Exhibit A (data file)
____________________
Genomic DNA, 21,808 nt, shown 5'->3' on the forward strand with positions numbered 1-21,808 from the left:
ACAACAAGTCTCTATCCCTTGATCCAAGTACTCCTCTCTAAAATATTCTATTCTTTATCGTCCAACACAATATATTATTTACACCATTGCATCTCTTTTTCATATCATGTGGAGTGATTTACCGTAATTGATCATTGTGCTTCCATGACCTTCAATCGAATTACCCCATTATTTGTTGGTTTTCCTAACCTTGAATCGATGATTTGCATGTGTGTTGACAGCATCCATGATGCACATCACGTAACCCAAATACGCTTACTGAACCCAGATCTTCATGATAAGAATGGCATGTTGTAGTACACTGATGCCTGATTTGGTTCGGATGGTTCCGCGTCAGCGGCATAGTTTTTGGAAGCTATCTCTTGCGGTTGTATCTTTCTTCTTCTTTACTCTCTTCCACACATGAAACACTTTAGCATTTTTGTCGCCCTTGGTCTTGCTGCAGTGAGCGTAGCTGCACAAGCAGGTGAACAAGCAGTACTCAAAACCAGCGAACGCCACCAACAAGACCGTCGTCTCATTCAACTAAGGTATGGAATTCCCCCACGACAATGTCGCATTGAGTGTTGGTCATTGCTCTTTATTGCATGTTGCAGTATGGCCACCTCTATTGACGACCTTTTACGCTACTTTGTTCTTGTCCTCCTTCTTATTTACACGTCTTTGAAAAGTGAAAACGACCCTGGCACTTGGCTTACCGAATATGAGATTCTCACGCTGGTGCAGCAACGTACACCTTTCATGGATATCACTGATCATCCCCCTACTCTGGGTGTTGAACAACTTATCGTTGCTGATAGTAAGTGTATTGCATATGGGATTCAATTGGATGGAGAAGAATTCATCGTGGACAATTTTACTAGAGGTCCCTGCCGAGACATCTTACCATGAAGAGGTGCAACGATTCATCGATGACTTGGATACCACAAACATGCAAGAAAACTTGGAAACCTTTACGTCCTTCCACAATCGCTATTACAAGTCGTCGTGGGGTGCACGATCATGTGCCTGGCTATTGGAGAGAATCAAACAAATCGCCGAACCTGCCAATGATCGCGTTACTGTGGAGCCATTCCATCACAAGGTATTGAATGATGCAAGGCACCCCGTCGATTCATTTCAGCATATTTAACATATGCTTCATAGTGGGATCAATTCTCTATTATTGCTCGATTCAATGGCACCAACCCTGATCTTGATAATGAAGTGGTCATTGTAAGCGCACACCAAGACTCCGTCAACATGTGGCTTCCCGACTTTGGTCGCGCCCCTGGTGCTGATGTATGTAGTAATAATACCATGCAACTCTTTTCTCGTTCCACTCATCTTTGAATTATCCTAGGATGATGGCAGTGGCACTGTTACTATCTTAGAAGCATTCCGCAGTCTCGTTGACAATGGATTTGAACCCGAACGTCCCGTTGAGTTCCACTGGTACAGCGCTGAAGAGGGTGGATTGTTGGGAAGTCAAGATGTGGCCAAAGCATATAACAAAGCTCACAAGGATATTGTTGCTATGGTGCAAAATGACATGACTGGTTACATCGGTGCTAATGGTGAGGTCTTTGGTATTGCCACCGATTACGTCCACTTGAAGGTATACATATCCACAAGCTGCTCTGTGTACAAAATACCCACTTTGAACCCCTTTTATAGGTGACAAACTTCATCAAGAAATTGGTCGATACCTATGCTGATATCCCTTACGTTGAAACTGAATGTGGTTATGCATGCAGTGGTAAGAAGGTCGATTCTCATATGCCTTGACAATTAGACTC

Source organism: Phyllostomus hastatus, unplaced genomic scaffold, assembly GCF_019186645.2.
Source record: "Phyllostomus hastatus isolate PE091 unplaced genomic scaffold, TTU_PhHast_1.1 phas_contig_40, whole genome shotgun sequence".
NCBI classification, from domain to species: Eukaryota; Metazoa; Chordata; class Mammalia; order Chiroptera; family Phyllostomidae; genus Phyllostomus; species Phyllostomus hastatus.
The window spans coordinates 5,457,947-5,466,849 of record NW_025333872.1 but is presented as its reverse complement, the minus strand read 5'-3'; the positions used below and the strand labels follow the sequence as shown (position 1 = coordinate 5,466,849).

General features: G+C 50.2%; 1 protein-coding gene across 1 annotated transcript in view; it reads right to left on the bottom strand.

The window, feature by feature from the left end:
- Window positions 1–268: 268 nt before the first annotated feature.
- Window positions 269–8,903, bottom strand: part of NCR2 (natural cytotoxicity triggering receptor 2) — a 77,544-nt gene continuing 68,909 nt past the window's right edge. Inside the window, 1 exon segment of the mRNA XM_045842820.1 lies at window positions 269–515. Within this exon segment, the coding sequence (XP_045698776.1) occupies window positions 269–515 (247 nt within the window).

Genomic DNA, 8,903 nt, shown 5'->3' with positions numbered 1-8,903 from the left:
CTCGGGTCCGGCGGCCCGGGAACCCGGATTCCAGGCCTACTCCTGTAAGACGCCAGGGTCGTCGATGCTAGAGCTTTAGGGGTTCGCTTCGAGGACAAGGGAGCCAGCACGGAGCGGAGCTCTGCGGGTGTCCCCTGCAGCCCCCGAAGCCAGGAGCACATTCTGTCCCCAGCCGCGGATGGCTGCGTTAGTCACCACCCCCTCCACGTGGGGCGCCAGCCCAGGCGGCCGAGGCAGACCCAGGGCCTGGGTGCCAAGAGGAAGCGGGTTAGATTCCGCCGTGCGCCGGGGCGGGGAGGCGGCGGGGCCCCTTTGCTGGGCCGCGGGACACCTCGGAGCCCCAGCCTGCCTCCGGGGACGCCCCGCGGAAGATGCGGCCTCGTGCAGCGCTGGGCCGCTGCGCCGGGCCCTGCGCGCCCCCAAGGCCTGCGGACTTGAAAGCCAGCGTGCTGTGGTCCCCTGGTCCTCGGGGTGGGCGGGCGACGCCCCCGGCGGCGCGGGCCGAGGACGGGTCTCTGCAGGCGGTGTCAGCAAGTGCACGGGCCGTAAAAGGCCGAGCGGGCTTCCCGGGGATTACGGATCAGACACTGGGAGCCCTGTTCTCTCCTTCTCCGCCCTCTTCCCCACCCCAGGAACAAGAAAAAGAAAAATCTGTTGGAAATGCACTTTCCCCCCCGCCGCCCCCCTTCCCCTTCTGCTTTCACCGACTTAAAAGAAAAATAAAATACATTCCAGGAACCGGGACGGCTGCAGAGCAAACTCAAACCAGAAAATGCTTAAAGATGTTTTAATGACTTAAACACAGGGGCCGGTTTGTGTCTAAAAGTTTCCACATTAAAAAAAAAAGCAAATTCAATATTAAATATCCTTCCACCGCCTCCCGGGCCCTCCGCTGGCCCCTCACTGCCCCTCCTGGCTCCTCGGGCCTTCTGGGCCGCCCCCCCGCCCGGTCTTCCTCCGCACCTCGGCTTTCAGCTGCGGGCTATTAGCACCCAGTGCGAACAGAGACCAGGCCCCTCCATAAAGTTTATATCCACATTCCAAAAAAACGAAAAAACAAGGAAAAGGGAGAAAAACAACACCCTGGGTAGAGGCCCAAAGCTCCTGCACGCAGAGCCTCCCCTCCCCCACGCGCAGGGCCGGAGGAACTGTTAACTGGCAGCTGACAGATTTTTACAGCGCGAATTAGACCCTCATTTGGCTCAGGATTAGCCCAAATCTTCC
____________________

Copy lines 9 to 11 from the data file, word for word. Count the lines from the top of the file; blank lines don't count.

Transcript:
- Window positions 1–268: 268 nt before the first annotated feature.
- Window positions 269–8,903, bottom strand: part of NCR2 (natural cytotoxicity triggering receptor 2) — a 77,544-nt gene continuing 68,909 nt past the window's right edge. Inside the window, 1 exon segment of the mRNA XM_045842820.1 lies at window positions 269–515. Within this exon segment, the coding sequence (XP_045698776.1) occupies window positions 269–515 (247 nt within the window).

Genomic DNA, 8,903 nt, shown 5'->3' with positions numbered 1-8,903 from the left: